True stories with a twist!

Posts tagged ‘photographs’


Unknown        That’s what people say when they’re about to take your picture.

I understand the desire to have smiling faces in photos, but I think saying’s “cheese” creates people with phony smiles. The “cheesy smile” doesn’t give anyone to show a smiling expression, but  an expression of one who’s just had a Novocain shot.

A photographer with a great touch for getting real smiles was working at a doctor’s wedding we attended. He told guests to say, “malpractice,” causing everyone to laugh. The pictures showed everyone having a wonderful time.

When I’m facing the camera I think of something funny I’ve experienced; a favorite memory that will elicit a smile.

Which brings me to the subject of coffee. Most people who drink it like fresh coffee. The fresher the better. Freshly ground coffee beans are best of all. The current popularity of the one cup at a time coffee makers attest to this desirability of freshly brewed coffee. When my future husband and I were dating I spent the weekend at his family’s house one weekend, and my future in-laws invited my parents to lunch. The in-law family included his parents, a sister, a brother and an elderly grandmother.

Grandma, I had discovered in previous visits, had her own way of managing coffee. She believed it was a crime to throw food away. So she recycled the family’s coffee. She poured the old brew into a pot, added milk and warmed it up. Then she poured it into individual cups and served it to unsuspecting guests. My father was a coffee purist and one of the “fresher is better” believers. I had never thought to mention grandma’s coffee preparation methods to him.

Dessert time soon arrived. When offered the choices of coffee or tea my father said,”I’d like some coffee, please.” Grandma went into the kitchen to prepare it. Will I ever forget the look on my father’s face when he took a long sip of Grandma’s concoction? The taste was so foreign: so different from what he expected that he almost spit the mouthful of recycled coffee out all over the imagescarefully laid table. One look at his shock and disbelief was one of the funniest sights I ever saw. Its memory remains in my mind, and makes me laugh every time I remember that day.

So I never have to “say cheese” to force a smile; I simply recall the memory of my father reacting to is first taste of “Grandma style coffee.”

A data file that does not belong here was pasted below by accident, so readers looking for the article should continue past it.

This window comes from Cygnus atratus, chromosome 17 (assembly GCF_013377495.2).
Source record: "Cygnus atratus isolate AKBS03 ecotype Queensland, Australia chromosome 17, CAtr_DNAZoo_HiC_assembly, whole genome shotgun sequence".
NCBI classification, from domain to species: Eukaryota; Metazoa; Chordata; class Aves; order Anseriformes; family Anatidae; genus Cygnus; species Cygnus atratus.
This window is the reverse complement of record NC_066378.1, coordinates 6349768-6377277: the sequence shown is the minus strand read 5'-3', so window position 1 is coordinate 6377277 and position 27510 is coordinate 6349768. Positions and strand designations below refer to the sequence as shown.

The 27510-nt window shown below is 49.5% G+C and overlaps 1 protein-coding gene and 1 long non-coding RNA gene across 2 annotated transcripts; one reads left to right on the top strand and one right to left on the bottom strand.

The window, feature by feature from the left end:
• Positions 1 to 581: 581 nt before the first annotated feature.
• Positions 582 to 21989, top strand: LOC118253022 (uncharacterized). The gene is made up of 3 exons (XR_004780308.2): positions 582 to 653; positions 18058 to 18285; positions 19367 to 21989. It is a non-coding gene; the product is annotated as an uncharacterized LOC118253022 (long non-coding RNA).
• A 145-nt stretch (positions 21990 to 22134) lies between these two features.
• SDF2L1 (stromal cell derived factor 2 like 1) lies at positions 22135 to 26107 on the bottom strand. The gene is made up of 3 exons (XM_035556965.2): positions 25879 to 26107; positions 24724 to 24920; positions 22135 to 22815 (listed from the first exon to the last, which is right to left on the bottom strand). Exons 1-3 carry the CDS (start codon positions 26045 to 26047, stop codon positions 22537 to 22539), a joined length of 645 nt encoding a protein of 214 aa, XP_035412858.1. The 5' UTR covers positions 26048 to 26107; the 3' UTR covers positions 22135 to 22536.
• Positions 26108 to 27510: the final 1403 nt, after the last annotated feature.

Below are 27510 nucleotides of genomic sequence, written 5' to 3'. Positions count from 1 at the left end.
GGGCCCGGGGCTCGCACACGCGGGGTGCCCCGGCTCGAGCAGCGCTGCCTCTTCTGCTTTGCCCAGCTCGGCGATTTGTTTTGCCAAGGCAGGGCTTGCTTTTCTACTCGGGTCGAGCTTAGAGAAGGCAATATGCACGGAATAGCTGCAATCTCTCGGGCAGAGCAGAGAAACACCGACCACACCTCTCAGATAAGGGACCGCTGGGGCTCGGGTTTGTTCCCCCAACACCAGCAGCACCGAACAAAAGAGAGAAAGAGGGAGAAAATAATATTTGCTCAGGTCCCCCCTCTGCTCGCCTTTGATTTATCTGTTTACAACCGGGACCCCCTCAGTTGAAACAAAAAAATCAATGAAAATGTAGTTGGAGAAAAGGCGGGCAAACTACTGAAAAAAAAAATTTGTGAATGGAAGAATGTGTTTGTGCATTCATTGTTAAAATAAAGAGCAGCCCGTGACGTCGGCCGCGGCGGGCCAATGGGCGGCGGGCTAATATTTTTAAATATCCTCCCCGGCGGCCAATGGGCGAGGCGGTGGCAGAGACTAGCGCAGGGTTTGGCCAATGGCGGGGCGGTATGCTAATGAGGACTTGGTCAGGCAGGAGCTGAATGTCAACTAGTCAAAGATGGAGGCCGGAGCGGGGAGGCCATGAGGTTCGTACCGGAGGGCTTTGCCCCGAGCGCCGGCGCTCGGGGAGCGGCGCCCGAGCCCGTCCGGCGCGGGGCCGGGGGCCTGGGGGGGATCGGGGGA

In November, 2009, when I heard the astounding news that Conde Nast decided to eliminate the publication of Gourmet I was shocked. “This magazine has been a part of my life every since I was married,” I wailed. “Couldn’t Conde Nast call for a vote? Summon a focus group? Just a snap of corporate fingers and it’s gone?”

I have so many memories of this wonderful publication.

The first recipe I tried was “Dill Bread Hoffman.” That recipe brought a raging battle to the “Letters to the Editor” page.

“How dare those Hoffmans steal my recipe and then name it after themselves? I submitted that recipe first.”

The pride in family recipes was very serious to the original Dill Bread bakers.Their published temper tantrum added a Country Brawl quality to the magazine.

I was bought back to one traumatic pre-Thanksgiving when my son was in second grade. He came home from school in tears. He had forgotten to tell me that bis teacher requested that the children ask their mothers to serve a typical pilgrim dinner that night.

“Everyone told the class what they had for dinner. Most kids said stuff like, turkey, corn, and squash. But when it was men turn I said Szechuan beef with Chinese mushrooms. Everyone laughed at me.”

My defense? Gourmet had featured recipes from China in the last issue.

Every month when Gourmet arrived I enjoyed a reprieve from humdrum ordinary to exotic. It connected me with famous, sophisticated chefs divulging coveted recipes.

And they were receptive to their subscribers. Once, after a vacation to La Jolla, California, I requested a recipe from Sante Ristorante. One day a letter from Gourmet arrived, containing the recipe for “Papardelle with Fennel Sauce,” compliments of the chef. Gourmet had made time to call and get the respond to my request.

Now they were being forced out of my life forever.

Is it possible to mourn a publication? I did.

Feeling the need for comfort, someone with whom to share my feelings, a way to connect with a past Gourmet experience, I found Sante Restorante and dialed their number. Rather than a greeting from the restaurant I heard a computerized voice saying that the number had been permanently disconnected.

“So they’re gone too!”

As I sorrowfully looked through the last issue ever to be published, November 2009, “A Day That Will Live In Culinary Infamy,” those annoying little post cards advertising new subscriptions kept falling out from between the pages. They were annoying before but now they were infuriating.

“I’ll show Conde Nast what I think of their company’s policy!”Searching through all the Gourmet Magazines stored on my kitchen shelves, I gathered every single postcard and mailed them back to Conde Nast.

They will have to pay for all that postage for those cards. I hope they have to declare Bankruptcy, Chapter 11, and income tax evasion.

So I wonder, “If Julia Child were here today what would she think of what I did?”

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